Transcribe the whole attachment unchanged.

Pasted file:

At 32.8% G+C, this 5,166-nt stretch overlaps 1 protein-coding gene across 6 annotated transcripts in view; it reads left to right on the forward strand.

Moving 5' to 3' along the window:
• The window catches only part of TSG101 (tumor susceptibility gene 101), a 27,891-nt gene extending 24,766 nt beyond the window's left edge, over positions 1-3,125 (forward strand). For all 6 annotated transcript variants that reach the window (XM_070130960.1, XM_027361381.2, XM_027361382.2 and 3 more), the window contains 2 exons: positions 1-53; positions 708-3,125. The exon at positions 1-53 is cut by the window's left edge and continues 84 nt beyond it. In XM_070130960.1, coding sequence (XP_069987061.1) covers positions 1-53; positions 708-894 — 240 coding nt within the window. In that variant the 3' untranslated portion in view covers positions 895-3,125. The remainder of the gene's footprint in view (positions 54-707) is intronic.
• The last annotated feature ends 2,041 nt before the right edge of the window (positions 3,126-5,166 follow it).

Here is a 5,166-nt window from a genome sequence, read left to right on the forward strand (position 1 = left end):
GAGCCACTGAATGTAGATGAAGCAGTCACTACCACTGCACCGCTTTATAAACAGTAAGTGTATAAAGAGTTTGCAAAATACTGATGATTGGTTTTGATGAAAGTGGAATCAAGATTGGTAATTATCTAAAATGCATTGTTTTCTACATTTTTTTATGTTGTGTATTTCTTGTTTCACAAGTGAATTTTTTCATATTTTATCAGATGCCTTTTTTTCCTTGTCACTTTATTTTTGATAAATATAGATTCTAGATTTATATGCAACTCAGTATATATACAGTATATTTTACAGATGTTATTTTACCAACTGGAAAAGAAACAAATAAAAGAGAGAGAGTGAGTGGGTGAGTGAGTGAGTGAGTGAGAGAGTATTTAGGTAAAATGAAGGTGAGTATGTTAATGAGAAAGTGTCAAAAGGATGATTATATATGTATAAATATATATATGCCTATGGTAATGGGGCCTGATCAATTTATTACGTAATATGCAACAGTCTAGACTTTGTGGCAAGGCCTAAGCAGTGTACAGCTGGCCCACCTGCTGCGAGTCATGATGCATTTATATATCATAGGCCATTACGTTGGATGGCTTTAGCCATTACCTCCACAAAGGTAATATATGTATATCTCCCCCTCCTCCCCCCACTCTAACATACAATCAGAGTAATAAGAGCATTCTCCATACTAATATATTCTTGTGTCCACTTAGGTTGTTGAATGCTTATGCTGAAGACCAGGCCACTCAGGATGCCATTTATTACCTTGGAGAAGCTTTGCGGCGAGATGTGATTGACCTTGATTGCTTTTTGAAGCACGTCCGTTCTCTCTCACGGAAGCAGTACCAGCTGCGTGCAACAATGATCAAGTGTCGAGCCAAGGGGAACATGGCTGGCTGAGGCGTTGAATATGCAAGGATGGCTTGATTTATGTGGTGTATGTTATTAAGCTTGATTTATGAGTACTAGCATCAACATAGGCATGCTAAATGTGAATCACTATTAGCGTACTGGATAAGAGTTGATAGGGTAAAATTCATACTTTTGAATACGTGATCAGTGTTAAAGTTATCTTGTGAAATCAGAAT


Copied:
At 32.8% G+C, this 5,166-nt stretch overlaps 1 protein-coding gene across 6 annotated transcripts in view; it reads left to right on the forward strand.

Moving 5' to 3' along the window:
• The window catches only part of TSG101 (tumor susceptibility gene 101), a 27,891-nt gene extending 24,766 nt beyond the window's left edge, over positions 1-3,125 (forward strand). For all 6 annotated transcript variants that reach the window (XM_070130960.1, XM_027361381.2, XM_027361382.2 and 3 more), the window contains 2 exons: positions 1-53; positions 708-3,125. The exon at positions 1-53 is cut by the window's left edge and continues 84 nt beyond it. In XM_070130960.1, coding sequence (XP_069987061.1) covers positions 1-53; positions 708-894 — 240 coding nt within the window. In that variant the 3' untranslated portion in view covers positions 895-3,125. The remainder of the gene's footprint in view (positions 54-707) is intronic.
• The last annotated feature ends 2,041 nt before the right edge of the window (positions 3,126-5,166 follow it).

Here is a 5,166-nt window from a genome sequence, read left to right on the forward strand (position 1 = left end):
GAGCCACTGAATGTAGATGAAGCAGTCACTACCACTGCACCGCTTTATAAACAGTAAGTGTATAAAGAGTTTGCAAAATACTGATGATTGGTTTTGATGAAAGTGGAATCAAGATTGGTAATTATCTAAAATGCATTGTTTTCTACATTTTTTTATGTTGTGTATTTCTTGTTTCACAAGTGAATTTTTTCATATTTTATCAGATGCCTTTTTTTCCTTGTCACTTTATTTTTGATAAATATAGATTCTAGATTTATATGCAACTCAGTATATATACAGTATATTTTACAGATGTTATTTTACCAACTGGAAAAGAAACAAATAAAAGAGAGAGAGTGAGTGGGTGAGTGAGTGAGTGAGTGAGAGAGTATTTAGGTAAAATGAAGGTGAGTATGTTAATGAGAAAGTGTCAAAAGGATGATTATATATGTATAAATATATATATGCCTATGGTAATGGGGCCTGATCAATTTATTACGTAATATGCAACAGTCTAGACTTTGTGGCAAGGCCTAAGCAGTGTACAGCTGGCCCACCTGCTGCGAGTCATGATGCATTTATATATCATAGGCCATTACGTTGGATGGCTTTAGCCATTACCTCCACAAAGGTAATATATGTATATCTCCCCCTCCTCCCCCCACTCTAACATACAATCAGAGTAATAAGAGCATTCTCCATACTAATATATTCTTGTGTCCACTTAGGTTGTTGAATGCTTATGCTGAAGACCAGGCCACTCAGGATGCCATTTATTACCTTGGAGAAGCTTTGCGGCGAGATGTGATTGACCTTGATTGCTTTTTGAAGCACGTCCGTTCTCTCTCACGGAAGCAGTACCAGCTGCGTGCAACAATGATCAAGTGTCGAGCCAAGGGGAACATGGCTGGCTGAGGCGTTGAATATGCAAGGATGGCTTGATTTATGTGGTGTATGTTATTAAGCTTGATTTATGAGTACTAGCATCAACATAGGCATGCTAAATGTGAATCACTATTAGCGTACTGGATAAGAGTTGATAGGGTAAAATTCATACTTTTGAATACGTGATCAGTGTTAAAGTTATCTTGTGAAATCAGAAT